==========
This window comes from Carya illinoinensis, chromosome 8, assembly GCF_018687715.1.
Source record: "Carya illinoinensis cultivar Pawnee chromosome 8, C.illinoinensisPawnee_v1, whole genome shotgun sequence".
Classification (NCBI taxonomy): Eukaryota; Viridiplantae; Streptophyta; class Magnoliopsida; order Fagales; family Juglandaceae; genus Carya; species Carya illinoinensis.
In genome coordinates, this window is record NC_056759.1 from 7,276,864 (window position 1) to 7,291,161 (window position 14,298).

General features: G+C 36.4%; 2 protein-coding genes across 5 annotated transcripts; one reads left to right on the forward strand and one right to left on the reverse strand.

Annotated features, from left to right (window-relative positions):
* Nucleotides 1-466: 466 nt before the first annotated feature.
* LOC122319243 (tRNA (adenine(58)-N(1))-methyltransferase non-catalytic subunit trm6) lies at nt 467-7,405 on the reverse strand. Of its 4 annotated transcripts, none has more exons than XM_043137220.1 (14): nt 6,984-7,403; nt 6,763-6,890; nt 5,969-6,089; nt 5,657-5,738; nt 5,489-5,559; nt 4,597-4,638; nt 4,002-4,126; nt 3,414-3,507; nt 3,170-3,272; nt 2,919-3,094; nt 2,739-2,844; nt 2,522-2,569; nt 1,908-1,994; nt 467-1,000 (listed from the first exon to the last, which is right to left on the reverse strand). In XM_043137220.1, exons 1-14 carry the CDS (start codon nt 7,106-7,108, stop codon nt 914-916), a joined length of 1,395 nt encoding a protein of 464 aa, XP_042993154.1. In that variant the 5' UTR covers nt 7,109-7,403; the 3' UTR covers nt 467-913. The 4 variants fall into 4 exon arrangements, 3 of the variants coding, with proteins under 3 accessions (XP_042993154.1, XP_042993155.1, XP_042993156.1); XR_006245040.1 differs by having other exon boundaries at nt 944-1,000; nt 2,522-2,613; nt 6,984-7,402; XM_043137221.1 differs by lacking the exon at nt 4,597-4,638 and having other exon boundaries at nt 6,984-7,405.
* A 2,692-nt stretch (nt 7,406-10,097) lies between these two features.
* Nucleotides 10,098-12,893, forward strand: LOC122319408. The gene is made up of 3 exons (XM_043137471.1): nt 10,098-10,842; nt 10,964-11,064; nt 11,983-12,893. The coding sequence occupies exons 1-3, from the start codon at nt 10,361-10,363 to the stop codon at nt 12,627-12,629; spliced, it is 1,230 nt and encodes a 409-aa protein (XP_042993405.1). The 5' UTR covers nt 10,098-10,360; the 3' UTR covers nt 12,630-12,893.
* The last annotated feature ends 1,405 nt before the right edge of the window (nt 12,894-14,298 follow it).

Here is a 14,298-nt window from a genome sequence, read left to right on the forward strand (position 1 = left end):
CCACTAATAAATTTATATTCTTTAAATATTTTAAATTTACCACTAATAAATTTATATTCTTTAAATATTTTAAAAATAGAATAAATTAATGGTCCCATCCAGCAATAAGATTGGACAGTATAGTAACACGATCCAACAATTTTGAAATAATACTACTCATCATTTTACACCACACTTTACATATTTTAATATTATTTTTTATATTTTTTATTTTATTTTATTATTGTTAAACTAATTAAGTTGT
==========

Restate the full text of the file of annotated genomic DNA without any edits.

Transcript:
This window comes from Carya illinoinensis, chromosome 8, assembly GCF_018687715.1.
Source record: "Carya illinoinensis cultivar Pawnee chromosome 8, C.illinoinensisPawnee_v1, whole genome shotgun sequence".
Classification (NCBI taxonomy): Eukaryota; Viridiplantae; Streptophyta; class Magnoliopsida; order Fagales; family Juglandaceae; genus Carya; species Carya illinoinensis.
In genome coordinates, this window is record NC_056759.1 from 7,276,864 (window position 1) to 7,291,161 (window position 14,298).

General features: G+C 36.4%; 2 protein-coding genes across 5 annotated transcripts; one reads left to right on the forward strand and one right to left on the reverse strand.

Annotated features, from left to right (window-relative positions):
* Nucleotides 1-466: 466 nt before the first annotated feature.
* LOC122319243 (tRNA (adenine(58)-N(1))-methyltransferase non-catalytic subunit trm6) lies at nt 467-7,405 on the reverse strand. Of its 4 annotated transcripts, none has more exons than XM_043137220.1 (14): nt 6,984-7,403; nt 6,763-6,890; nt 5,969-6,089; nt 5,657-5,738; nt 5,489-5,559; nt 4,597-4,638; nt 4,002-4,126; nt 3,414-3,507; nt 3,170-3,272; nt 2,919-3,094; nt 2,739-2,844; nt 2,522-2,569; nt 1,908-1,994; nt 467-1,000 (listed from the first exon to the last, which is right to left on the reverse strand). In XM_043137220.1, exons 1-14 carry the CDS (start codon nt 7,106-7,108, stop codon nt 914-916), a joined length of 1,395 nt encoding a protein of 464 aa, XP_042993154.1. In that variant the 5' UTR covers nt 7,109-7,403; the 3' UTR covers nt 467-913. The 4 variants fall into 4 exon arrangements, 3 of the variants coding, with proteins under 3 accessions (XP_042993154.1, XP_042993155.1, XP_042993156.1); XR_006245040.1 differs by having other exon boundaries at nt 944-1,000; nt 2,522-2,613; nt 6,984-7,402; XM_043137221.1 differs by lacking the exon at nt 4,597-4,638 and having other exon boundaries at nt 6,984-7,405.
* A 2,692-nt stretch (nt 7,406-10,097) lies between these two features.
* Nucleotides 10,098-12,893, forward strand: LOC122319408. The gene is made up of 3 exons (XM_043137471.1): nt 10,098-10,842; nt 10,964-11,064; nt 11,983-12,893. The coding sequence occupies exons 1-3, from the start codon at nt 10,361-10,363 to the stop codon at nt 12,627-12,629; spliced, it is 1,230 nt and encodes a 409-aa protein (XP_042993405.1). The 5' UTR covers nt 10,098-10,360; the 3' UTR covers nt 12,630-12,893.
* The last annotated feature ends 1,405 nt before the right edge of the window (nt 12,894-14,298 follow it).

Here is a 14,298-nt window from a genome sequence, read left to right on the forward strand (position 1 = left end):
CCACTAATAAATTTATATTCTTTAAATATTTTAAATTTACCACTAATAAATTTATATTCTTTAAATATTTTAAAAATAGAATAAATTAATGGTCCCATCCAGCAATAAGATTGGACAGTATAGTAACACGATCCAACAATTTTGAAATAATACTACTCATCATTTTACACCACACTTTACATATTTTAATATTATTTTTTATATTTTTTATTTTATTTTATTATTGTTAAACTAATTAAGTTGT